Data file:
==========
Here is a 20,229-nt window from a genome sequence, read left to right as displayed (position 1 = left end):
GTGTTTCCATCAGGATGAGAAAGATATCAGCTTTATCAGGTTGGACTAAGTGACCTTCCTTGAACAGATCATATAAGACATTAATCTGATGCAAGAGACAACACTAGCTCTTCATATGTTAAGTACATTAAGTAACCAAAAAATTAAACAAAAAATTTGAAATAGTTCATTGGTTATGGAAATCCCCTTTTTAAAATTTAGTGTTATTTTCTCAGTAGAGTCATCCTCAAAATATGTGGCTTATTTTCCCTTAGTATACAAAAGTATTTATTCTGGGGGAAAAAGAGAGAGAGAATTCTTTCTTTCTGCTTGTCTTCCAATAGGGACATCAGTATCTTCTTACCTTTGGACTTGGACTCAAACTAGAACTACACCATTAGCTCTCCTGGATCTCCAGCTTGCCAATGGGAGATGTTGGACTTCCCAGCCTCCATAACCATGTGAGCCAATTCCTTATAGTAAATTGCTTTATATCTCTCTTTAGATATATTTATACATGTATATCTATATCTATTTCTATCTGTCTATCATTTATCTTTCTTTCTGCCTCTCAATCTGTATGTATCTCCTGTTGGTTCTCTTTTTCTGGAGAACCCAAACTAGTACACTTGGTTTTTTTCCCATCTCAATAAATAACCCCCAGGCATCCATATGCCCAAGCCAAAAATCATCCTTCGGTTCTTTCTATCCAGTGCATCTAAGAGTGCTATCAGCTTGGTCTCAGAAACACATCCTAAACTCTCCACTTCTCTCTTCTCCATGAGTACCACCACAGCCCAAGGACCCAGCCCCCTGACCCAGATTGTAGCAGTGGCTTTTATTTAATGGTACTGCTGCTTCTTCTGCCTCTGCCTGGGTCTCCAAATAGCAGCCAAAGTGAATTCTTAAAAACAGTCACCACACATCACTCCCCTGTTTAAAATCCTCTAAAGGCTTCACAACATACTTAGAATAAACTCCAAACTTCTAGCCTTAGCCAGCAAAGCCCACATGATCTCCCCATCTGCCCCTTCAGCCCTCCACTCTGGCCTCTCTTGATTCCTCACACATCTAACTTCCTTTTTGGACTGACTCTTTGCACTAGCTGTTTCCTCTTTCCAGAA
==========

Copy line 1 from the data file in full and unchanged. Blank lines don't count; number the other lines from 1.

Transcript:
Here is a 20,229-nt window from a genome sequence, read left to right as displayed (position 1 = left end):